What do you do when you find that your life isn’t what you’d expected? Bestselling author Erin Duffy tackles this in her latest novel, Lost Along the Way.
All through childhood and adolescence, Jane, Cara, and Meg swore their friendship would stand the test of time. Nothing would come between them, they pledged. But once they hit their twenties, life got more complicated and the BFFs began to grow distant. When Jane eloped with her slick, wealthy new boyfriend and didn’t invite her oldest friends to the ceremony, the small cracks and fissures in their once rock-solid relationship became a chasm that tore them apart.
Jane’s elopement is the starting point for Lost Along the Way, and quite honestly, is suggestive of their entire relationship. Duffy wants the reader to believe that these three women had an unbreakable bond at one time, but I had a hard time buying into it. Jane’s decision to not include them in her marriage, yet wants them to be excited for her, never rang true to me. The fact that the book starts with this clouded my view of the rest of it, especially as I tried to connect with the characters, and more importantly, their friendship-the basis for the entire book.
The narrative switches between Jane, Meg, and Cara, flipping back and forth in time–never chronologically–as readers get glimpses of their high school friendship, their marriages, and how their adult friendship fell apart. The problem with this is that it read as something that Duffy is trying to sell the reader on rather than events that we participated in.
All three women face crises in the present time: Jane’s husband has been arrested for a white-collar crime, Cara’s husband is a controlling ass, and Meg finds herself incapable of having children leading her to separate from her husband. As they’d based the success of their adult lives on finding the right man and the right marriage, these childhood friends are at a loss as to how to proceed. Add in that they’d let circumstances destroy their friendship, they find themselves completely alone. When Jane has to run from the media–who is stalking her nonstop–she lands on Cara’s doorstep and sets into motion a long overdue reconciliation.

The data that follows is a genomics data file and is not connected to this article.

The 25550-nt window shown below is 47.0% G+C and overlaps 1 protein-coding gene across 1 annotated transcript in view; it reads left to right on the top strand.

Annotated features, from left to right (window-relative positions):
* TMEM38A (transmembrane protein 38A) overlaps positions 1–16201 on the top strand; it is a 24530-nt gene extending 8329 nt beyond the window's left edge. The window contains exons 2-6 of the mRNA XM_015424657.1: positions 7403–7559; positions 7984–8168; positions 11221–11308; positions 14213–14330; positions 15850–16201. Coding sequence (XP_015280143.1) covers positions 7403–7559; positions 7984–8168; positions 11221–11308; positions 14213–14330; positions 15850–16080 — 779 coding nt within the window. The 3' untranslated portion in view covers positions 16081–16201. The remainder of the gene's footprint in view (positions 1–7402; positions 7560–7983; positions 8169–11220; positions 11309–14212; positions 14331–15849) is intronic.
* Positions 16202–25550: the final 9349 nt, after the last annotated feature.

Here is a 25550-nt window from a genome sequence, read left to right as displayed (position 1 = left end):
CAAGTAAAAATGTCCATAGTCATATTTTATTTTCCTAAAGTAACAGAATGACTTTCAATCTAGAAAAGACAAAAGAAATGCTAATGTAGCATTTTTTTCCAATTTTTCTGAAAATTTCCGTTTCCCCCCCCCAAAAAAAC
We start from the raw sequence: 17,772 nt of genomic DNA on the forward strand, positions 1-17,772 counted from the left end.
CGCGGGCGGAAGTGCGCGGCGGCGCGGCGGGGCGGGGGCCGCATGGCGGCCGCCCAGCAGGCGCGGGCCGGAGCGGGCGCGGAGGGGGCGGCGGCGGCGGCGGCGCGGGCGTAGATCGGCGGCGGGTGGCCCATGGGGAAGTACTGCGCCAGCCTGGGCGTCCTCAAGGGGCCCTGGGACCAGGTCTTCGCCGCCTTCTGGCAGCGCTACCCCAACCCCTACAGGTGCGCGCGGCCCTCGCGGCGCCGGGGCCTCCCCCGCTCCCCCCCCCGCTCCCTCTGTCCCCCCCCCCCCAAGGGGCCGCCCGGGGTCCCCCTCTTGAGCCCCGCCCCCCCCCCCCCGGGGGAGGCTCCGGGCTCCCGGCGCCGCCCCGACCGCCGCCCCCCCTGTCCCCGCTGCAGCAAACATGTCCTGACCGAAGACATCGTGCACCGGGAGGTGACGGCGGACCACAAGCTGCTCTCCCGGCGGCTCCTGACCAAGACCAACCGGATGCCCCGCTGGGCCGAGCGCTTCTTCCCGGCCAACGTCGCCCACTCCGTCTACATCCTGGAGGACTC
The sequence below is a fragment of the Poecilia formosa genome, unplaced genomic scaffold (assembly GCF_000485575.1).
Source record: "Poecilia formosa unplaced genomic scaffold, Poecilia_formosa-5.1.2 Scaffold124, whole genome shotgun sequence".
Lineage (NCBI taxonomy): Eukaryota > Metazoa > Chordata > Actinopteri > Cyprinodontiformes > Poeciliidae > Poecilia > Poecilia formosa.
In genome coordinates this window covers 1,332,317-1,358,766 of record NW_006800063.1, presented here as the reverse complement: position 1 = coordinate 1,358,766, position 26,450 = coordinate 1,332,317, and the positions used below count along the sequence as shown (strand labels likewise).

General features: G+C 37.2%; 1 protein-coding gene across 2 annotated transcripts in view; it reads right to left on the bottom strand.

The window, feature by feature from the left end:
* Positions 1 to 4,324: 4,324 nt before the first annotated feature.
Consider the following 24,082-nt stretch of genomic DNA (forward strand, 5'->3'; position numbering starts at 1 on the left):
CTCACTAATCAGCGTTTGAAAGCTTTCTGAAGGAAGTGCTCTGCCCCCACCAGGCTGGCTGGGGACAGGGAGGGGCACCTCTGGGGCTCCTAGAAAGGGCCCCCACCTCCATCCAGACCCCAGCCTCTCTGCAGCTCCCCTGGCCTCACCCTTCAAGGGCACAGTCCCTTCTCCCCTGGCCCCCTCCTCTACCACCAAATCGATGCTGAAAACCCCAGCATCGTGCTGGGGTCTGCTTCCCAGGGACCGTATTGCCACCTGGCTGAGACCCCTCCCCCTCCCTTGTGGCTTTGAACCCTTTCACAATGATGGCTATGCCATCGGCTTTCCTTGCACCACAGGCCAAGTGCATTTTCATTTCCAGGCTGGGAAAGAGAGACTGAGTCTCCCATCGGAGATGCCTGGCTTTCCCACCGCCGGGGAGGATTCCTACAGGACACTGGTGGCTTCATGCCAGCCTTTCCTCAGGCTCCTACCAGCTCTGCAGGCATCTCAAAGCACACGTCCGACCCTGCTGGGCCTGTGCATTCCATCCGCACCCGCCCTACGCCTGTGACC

This is where the book picks up as Duffy finally allows the reader to get to know these three women on our own terms. We find out that Jane is a bit nutty, but always felt inferior to Cara and Meg. Cara, we see, was always driven to be the best, unwilling to give up even when all she had left was a toxic marriage. And Meg, my favorite of the three, the one I felt was the most real, we recognize as the gentle peace maker who loves her husband so much that she would sacrifice her happiness for his. I liked getting to know these friends with their quick, witty banter and willingness to reopen old wounds in order to find their way back to each other.
Unfortunately, this isn’t enough to save the book for me as I found it cliché-ridden and forced, the last third of the book not enough to save my overall reading experience.
I received this book from the publisher in exchange for honest feedback.
Lost Along the Way was published in July 2016 by William Morrow.
Erin Duffy graduated from Georgetown University in 2000 with a B.A. in English and went on to spend more than a decade working in fixed income sales on Wall Street. Bond Girl is her first novel.